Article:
Airlines are struggling to get back into the skies following two years of travel restrictions, leaving passengers facing a frustrating barrage of delays and cancellations.
But when the disruption clears, the invisible impact of the pandemic will hang over the industry for years to come, as the world’s biggest carriers work to deleverage their balance sheets from billions of dollars in debt accumulated during the crisis.
Ten of the leading airlines in the US and Europe have built up $193bn in gross debt between them over two years, up from $109bn in 2019.
“This accumulation of debt is huge. There is no quick fix to this particular problem,” said Izabela Listowska, a credit analyst at S&P Global Ratings.
Some airlines with weaker balance sheets have already stumbled. Earlier this month Scandinavian airline SAS filed for bankruptcy protection in the US to allow it to restructure its finances, following rival Norwegian, which went through bankruptcy and debt restructuring in 2020 and 2021.
For now, big airlines are in a much stronger position.
The major carriers in the US and Europe are insulated by a wall of cash built up from a combination of shareholders, debt markets and in many cases national governments.
In the US, some have put up their frequent flyer programmes as collateral to raise money, while in Europe Lufthansa received a €9bn bailout from the German government, which it has already paid off.
British Airways owner IAG raised €2.75bn from shareholders and tapped corporate debt markets, including a £2bn state-backed loan.
“A lot of the cash that was raised through debt is sitting on the balance sheets,” said Jonathan Root, a senior vice-president at rating agency Moody’s.
The industry has also switched from raising cash for survival to worrying about how to get enough planes in the air to meet demand, meaning cash is flowing back. Some airlines, notably low-cost carriers Spirit, Ryanair and Wizz Air, will fly more passengers this summer than in the same period in 2019.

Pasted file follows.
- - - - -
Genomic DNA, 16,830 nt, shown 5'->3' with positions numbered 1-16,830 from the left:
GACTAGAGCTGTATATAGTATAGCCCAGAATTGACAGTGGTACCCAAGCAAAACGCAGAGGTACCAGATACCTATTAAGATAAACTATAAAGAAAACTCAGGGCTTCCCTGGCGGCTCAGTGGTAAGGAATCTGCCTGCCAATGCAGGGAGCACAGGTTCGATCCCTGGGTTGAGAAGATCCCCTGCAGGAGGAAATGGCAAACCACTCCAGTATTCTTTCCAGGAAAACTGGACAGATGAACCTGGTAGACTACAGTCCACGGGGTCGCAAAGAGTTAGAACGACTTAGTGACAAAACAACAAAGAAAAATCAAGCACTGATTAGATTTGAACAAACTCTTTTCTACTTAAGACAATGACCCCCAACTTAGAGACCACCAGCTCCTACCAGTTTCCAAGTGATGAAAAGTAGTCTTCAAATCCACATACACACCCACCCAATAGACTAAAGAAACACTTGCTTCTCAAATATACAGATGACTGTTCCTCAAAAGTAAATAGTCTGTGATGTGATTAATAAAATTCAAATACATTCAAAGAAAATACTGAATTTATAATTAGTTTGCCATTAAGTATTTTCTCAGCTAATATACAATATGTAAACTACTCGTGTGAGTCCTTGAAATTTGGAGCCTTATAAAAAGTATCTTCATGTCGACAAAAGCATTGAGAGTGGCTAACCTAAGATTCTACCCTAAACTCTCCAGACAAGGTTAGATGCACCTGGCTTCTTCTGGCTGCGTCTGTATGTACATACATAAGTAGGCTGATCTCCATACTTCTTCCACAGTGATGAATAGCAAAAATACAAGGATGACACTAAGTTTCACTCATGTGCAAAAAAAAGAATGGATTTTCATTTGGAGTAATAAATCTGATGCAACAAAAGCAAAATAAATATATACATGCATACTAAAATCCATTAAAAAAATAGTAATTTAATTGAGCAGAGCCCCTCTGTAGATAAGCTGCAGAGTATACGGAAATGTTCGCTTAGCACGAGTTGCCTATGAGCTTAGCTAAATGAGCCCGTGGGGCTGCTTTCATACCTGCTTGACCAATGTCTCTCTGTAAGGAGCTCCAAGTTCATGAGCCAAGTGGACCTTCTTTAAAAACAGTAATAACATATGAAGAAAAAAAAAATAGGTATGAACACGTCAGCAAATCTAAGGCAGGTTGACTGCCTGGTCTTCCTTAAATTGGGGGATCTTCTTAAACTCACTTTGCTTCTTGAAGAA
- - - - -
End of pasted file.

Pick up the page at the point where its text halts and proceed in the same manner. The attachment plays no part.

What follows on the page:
This means industry-wide losses are forecast to fall to about $10bn this year, with profitability possible in 2023, said Marie Owens Thomsen, chief economist at the International Air Transport Association, Iata. This represents an “inflection point where we move to fixing balance sheets”, she said.
But just as one crisis appears nearly over with the removal of most travel restrictions, the outlook for the industry has darkened again.
Shares in major airlines have tumbled this year: the Bloomberg World Airlines Index is down 25 per cent since February. IAG is trading at around its lowest levels since autumn 2020, while easyJet has plumbed 10-year lows.
As well as the cost of travel disruption, including compensation payouts, airlines are exposed to the worsening economic outlook and worries over inflation that could curb consumer spending, although executives say there are no signs demand for flying has begun to weaken yet.
Potentially even more worrying is the rise in the price of oil, which can account for as much as a third of airline costs.
So far, airlines have been able to pass these on to customers through higher ticket prices, S&P’s Listowska said, but European airlines that hedge their future fuel requirements will probably face higher costs when these run out in 2023.
“No matter what the economy throws at them . . . what is most important is [whether] these companies can maintain this cash they are holding,” said Moody’s Root.
Much will depend on whether the robust demand for travel this summer is simply the release of two-years of pent-up demand, as Heathrow airport believes, or the start of a broad recovery in travel, including business class.
At least one bright spot from inflation is the fact it will erode the overall debt hanging over the industry, and make the cost of servicing it more affordable.
“I think the debt levels are not necessarily sustainable, but under current circumstances they could perhaps be considered affordable. And that’s a saving grace for our industry,” said Iata’s Owens Thomsen.